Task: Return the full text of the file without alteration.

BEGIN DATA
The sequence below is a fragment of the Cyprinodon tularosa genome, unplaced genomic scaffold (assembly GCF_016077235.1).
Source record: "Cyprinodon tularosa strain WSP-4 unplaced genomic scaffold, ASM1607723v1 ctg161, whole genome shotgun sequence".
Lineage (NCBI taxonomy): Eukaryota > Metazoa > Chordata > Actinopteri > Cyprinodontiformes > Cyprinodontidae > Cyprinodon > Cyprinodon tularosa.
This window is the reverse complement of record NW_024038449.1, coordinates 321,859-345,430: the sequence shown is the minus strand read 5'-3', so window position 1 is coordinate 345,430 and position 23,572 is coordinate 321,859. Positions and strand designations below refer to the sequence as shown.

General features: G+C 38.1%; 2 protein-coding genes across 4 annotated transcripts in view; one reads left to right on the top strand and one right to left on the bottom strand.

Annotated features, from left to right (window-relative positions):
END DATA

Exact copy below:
The sequence below is a fragment of the Cyprinodon tularosa genome, unplaced genomic scaffold (assembly GCF_016077235.1).
Source record: "Cyprinodon tularosa strain WSP-4 unplaced genomic scaffold, ASM1607723v1 ctg161, whole genome shotgun sequence".
Lineage (NCBI taxonomy): Eukaryota > Metazoa > Chordata > Actinopteri > Cyprinodontiformes > Cyprinodontidae > Cyprinodon > Cyprinodon tularosa.
This window is the reverse complement of record NW_024038449.1, coordinates 321,859-345,430: the sequence shown is the minus strand read 5'-3', so window position 1 is coordinate 345,430 and position 23,572 is coordinate 321,859. Positions and strand designations below refer to the sequence as shown.

General features: G+C 38.1%; 2 protein-coding genes across 4 annotated transcripts in view; one reads left to right on the top strand and one right to left on the bottom strand.

Annotated features, from left to right (window-relative positions):